Officer Michael Fanone Injured in Capitol Riots Says 'I Need a Drink' After McCarthy Meeting

Michael Fanone, a D.C. Metropolitan Police officer who was attacked and injured by insurrectionists during the January 6 Capitol riots, said "I need a drink" after his Friday meeting with Republican House Minority Leader Kevin McCarthy.

Fanone requested the meeting last month. In the meeting, he reportedly asked McCarthy to denounce the 21 Republican members of Congress who voted against awarding the Congressional Gold Medal to police officers who defended the Capitol during the riots.

Fanone also asked McCarthy to reprimand Georgia Rep. Andrew Clyde for saying that the Capitol riots looked like a "normal tourist visit." Lastly, Fanone requested that McCarthy disavow Republican conspiracy theories that the FBI was involved in causing the riots, CNN congressional correspondent Ryan Nobles reported.

"I asked [McCarthy] specifically for a commitment to denounce [those comments] publicly, and he said that he would address it at a personal level with some of those members," Fanone told reporters after the meeting. "But again, I think that as a leader of the House Republican Party, it's important to hear those denouncements publicly."

Fanone said that, in his mind, McCarthy didn't agree to any of his requests. When asked why Fanone said, "I need a drink" after his meeting. The officer explained, "This experience for me is not something that I enjoy doing. I don't want to be up here on Capitol Hill. I want to be with my daughters."

Michael Fanone Kevin McCarthy meeting Capitol riots
Metropolitan Police Officer Michael Fanone said that he needed a drink after meeting with Republican House Minority Leader Kevin McCarthy on Friday. In this image, Fanone answers questions while leaving McCarthy's office at the U.S. Capitol on June 25, 2021 in Washington, DC. Win McNamee/Getty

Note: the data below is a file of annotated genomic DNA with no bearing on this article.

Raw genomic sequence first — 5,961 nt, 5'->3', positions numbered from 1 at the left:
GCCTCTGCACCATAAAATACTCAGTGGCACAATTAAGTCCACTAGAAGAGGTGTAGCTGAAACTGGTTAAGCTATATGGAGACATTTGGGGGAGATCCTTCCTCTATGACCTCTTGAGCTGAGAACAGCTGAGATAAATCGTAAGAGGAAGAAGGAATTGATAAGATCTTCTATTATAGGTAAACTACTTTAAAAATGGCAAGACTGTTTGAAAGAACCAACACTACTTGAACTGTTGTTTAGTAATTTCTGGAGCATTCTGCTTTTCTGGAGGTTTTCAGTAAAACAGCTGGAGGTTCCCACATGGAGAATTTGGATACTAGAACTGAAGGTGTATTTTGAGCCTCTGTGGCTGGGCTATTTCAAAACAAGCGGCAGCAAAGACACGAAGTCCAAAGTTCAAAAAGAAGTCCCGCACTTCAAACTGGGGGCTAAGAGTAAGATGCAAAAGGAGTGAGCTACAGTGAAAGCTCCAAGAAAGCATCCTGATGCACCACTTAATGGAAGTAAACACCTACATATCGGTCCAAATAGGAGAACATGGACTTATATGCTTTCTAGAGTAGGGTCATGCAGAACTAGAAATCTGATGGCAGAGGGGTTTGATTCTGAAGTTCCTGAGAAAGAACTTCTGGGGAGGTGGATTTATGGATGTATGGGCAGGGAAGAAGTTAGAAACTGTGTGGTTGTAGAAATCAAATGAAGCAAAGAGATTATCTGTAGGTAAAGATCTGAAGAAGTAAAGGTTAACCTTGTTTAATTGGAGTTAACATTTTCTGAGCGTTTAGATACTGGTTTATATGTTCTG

While Fanone and other officers held off rioters at one of the Capitol's entrances, rioters used a stun gun on him, beat him with a flagpole and dragged him down some stairs.

Fanone was knocked unconscious and suffered a heart attack. He now has a traumatic brain injury and post-traumatic stress disorder (PTSD). Two men have been charged with his assault.

"I experienced the most brutal, savage hand-to-hand combat of my entire life," Fanone told CNN's Don Lemon in April. "Let alone my policing career, which spans almost two decades. It was nothing that I had ever thought would be a part of my law enforcement career, nor was I prepared to experience."

At one point, rioters seized Fanone's gun and encouraged someone to kill him with it. Fanone said he only escaped with his life because he appealed to the crowd's humanity by shouting that he had kids. Eventually, some rioters surrounded him, forming a protective shield until his partner was able to pull him to safety.

Fanone has accused Republicans of "peddling bulls**t" in their recounts of the day's events.

"It's been very difficult seeing elected officials and other individuals kind of whitewash the events of that day or downplay what happened," Fanone said. "Some of the terminology that was used like 'hugs and kisses' and, you know, 'very fine people.' It's like, very different from what I experienced and what my co-workers experienced on the 6th."

The insurrection occurred when Trump supporters invaded the Capitol seeking to overturn the results of the 2020 election. Five people died during the insurrection and roughly 140 police officers were injured. The police injuries include a broken spine, a lost eye, lost fingers, brain damage and multiple cases of PTSD. Two Capitol Police officers have died by suicide since the insurrection.

While ransacking the Capitol, the rioters shattered windows while trying to access congressional chambers, smeared feces in the hallway and stole computer equipment, potentially constituting a national security breach.

Newsweek contacted McCarthy's office for comment.